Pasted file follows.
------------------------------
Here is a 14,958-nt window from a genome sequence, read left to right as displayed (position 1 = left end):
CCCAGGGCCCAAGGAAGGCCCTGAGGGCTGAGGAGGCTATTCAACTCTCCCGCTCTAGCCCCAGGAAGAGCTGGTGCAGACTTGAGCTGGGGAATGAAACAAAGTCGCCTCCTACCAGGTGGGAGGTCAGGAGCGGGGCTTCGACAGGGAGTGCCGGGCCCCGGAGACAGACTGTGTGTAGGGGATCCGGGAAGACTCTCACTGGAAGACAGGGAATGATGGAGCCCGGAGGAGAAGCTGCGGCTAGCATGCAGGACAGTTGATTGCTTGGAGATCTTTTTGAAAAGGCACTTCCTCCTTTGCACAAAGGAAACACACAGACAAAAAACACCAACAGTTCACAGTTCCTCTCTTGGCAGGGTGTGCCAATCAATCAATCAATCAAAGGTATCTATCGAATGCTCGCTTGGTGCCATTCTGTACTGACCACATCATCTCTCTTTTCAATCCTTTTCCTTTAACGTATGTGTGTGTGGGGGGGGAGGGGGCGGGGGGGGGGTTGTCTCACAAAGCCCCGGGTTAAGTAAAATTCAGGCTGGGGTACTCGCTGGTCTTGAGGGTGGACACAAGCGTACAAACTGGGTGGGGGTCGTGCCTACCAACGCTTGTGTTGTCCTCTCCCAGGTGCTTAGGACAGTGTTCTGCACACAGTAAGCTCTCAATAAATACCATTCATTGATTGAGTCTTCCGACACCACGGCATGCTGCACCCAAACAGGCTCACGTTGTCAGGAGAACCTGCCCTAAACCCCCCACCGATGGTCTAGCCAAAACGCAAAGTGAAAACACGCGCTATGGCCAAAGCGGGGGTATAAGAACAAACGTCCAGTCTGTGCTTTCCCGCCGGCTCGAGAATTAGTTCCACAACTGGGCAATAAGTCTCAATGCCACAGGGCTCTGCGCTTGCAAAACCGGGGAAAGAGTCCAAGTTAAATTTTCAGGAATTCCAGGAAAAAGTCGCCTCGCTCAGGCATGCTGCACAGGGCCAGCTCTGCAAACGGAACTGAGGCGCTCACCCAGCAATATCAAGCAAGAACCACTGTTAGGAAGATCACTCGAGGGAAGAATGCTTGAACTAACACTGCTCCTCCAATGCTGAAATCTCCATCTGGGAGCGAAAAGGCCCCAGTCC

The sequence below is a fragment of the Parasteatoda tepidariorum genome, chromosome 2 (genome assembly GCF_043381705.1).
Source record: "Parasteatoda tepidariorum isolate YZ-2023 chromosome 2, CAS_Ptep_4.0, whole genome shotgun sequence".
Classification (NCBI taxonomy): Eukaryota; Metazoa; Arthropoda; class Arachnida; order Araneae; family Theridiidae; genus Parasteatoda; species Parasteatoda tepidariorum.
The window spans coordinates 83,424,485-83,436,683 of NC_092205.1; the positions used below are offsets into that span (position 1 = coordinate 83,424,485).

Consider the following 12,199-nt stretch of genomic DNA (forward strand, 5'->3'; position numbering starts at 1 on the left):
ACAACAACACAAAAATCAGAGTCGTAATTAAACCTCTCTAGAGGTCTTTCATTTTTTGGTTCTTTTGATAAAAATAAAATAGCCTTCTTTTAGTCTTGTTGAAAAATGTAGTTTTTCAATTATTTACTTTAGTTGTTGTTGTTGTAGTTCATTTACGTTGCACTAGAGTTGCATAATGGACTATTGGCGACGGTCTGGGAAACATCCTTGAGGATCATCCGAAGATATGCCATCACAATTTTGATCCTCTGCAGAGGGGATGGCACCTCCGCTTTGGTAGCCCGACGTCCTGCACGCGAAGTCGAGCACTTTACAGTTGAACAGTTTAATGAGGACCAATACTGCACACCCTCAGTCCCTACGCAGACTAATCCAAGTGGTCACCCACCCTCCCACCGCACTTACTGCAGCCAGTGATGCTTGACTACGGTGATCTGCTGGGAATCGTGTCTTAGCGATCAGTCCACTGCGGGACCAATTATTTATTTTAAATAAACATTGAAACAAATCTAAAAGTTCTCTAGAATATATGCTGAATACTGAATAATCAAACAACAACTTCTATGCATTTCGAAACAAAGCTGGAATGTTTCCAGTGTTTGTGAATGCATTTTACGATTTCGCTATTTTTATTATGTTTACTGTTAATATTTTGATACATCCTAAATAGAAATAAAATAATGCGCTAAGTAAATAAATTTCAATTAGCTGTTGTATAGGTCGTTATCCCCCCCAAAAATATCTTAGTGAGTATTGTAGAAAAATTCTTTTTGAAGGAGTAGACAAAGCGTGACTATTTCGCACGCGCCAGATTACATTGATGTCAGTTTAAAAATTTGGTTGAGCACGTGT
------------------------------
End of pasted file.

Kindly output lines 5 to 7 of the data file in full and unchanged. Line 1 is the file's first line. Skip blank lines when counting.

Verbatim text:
Classification (NCBI taxonomy): Eukaryota; Metazoa; Arthropoda; class Arachnida; order Araneae; family Theridiidae; genus Parasteatoda; species Parasteatoda tepidariorum.
The window spans coordinates 83,424,485-83,436,683 of NC_092205.1; the positions used below are offsets into that span (position 1 = coordinate 83,424,485).

Consider the following 12,199-nt stretch of genomic DNA (forward strand, 5'->3'; position numbering starts at 1 on the left):